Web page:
When I turned 50 I received the bowel cancer test kit. It was “icky”, but I did it every 2 years.
Occasionally I had blood in my stool but ignored this as I thought it was from haemorrhoids.
When I turned 60 I did the test again and it returned a positive result. My GP said, “don’t worry, only 5% of people that have a positive result have cancer”. So, I’m thinking great 95% don’t, I’m in the clear.
I needed to have a colonoscopy and given it was now December I decided to do it after the Christmas holidays.
When I woke up in a euphoric state (I like a bit of GA) the doctor said we found a cancerous tumour. I literally said, ha ha very funny. But he soon assured me he wasn’t joking, and I was whisked off to radiology for a CT scan to check for cancer cells.
Within a few days I was in the surgery talking to the surgeon. He scheduled me in 2 weeks later. All very daunting!
The surgery was 4 hours and when I woke up he said it had been successful and would take a few days to get the pathology back to see if I needed chemo or radiotherapy, which I was dreading as I know a few people who have had it.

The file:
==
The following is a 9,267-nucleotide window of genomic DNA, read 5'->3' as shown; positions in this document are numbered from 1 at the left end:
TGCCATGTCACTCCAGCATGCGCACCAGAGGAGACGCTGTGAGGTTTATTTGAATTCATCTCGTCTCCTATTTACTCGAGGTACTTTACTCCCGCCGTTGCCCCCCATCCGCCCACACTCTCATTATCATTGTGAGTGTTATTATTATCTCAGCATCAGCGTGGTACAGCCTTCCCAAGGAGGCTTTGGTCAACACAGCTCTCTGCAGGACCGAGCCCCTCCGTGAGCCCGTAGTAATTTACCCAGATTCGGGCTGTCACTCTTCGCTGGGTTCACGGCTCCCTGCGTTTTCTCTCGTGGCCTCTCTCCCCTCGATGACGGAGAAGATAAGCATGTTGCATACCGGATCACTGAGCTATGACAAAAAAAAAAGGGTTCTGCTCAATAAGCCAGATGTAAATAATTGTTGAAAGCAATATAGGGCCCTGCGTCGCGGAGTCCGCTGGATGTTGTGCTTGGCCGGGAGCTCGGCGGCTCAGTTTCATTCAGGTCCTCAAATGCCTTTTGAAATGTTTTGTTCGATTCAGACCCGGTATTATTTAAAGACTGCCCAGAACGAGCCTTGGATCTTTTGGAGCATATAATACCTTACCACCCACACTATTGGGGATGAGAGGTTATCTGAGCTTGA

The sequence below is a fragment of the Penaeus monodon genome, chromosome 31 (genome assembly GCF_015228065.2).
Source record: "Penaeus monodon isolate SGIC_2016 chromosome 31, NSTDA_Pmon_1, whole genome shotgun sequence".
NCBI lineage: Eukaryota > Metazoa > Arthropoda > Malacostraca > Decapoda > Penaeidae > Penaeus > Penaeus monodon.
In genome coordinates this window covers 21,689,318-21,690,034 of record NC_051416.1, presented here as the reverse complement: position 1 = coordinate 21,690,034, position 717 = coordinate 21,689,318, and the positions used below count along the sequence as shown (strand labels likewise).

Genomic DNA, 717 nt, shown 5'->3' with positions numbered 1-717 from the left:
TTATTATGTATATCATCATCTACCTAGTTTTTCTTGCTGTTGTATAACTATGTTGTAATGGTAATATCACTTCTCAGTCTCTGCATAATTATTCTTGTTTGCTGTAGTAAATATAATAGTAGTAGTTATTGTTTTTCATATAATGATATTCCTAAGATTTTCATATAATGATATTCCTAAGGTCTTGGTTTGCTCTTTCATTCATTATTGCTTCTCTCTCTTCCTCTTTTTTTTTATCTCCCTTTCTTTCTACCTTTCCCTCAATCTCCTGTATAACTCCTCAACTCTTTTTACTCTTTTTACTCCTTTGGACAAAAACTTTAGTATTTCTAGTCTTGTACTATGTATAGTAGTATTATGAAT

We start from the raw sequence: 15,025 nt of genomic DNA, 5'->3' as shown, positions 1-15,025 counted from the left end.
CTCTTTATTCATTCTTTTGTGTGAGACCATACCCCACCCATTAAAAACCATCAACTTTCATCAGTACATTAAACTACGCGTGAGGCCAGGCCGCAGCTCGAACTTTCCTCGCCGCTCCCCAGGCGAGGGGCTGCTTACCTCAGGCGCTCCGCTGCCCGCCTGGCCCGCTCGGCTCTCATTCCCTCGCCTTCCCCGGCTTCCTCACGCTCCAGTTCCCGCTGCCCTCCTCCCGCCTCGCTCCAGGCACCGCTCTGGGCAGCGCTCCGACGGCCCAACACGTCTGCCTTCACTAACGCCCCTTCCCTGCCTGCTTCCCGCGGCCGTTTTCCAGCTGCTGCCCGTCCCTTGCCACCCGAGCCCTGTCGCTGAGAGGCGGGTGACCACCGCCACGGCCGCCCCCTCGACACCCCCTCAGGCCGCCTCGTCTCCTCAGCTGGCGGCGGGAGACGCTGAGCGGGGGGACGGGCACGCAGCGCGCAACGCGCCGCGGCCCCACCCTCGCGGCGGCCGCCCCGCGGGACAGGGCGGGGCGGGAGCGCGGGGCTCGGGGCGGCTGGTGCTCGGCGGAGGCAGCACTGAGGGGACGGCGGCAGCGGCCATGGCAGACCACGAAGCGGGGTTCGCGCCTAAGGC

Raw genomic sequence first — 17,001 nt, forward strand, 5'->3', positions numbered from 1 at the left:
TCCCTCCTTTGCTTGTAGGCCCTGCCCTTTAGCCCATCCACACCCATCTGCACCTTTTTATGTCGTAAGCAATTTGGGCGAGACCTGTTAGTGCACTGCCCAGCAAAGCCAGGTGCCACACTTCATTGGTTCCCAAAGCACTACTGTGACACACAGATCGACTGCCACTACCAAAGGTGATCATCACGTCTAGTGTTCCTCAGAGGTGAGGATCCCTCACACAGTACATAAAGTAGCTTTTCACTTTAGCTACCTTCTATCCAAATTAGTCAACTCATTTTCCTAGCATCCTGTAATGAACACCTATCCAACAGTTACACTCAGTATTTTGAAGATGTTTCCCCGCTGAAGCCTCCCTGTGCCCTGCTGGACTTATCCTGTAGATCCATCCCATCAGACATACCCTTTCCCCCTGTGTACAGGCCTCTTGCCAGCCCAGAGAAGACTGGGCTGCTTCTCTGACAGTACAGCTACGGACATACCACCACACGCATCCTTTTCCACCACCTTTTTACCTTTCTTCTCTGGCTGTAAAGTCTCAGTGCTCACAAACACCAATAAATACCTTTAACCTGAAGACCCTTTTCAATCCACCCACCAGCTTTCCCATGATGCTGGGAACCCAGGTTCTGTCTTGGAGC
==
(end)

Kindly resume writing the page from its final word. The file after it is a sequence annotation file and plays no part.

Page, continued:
4 days after surgery, which seemed like an eternity, he came to see me and told me the biopsy had shown the cancer was contained in the bowel and there was no need for chemo or radiotherapy. The reason he quoted was because “we got it early”.
I was super relieved as you can imagine. I was in hospital for 11 days and my toilet habits were shot. Recovery was slow and I was off work for 6 more weeks. However, my toilet habits returned to completely normal in a few weeks. During this time I was in regular contact with the Bowel Care Nutritionist from Bowel Cancer Australia, Teresa.
Once I got the diagnosis of “we got it early” I started to tell my friends and family, over 50, to do the test. I was amazed and alarmed that a high percentage had left the test in the bathroom draw, because it was “icky”. Far “ickier” to let bowel cancer go undetected I thought.
I went back to work and got on with my life, firstly having 6 monthly check-ups and CT scans and then annual check-ups.
After my recovery, I started to become passionate about spreading the word to do the test and the advantages of early detection.
On Tuesday 5/09, I had my 5 year colonoscopy. When I woke up the surgeon said “no cancer, you are cured. No more check-ups, see you in 5 years”.
Even though there were no signs the cancer had returned, it was still a massive relief and I admit to shedding a tear.
I am a huge advocate of early detection.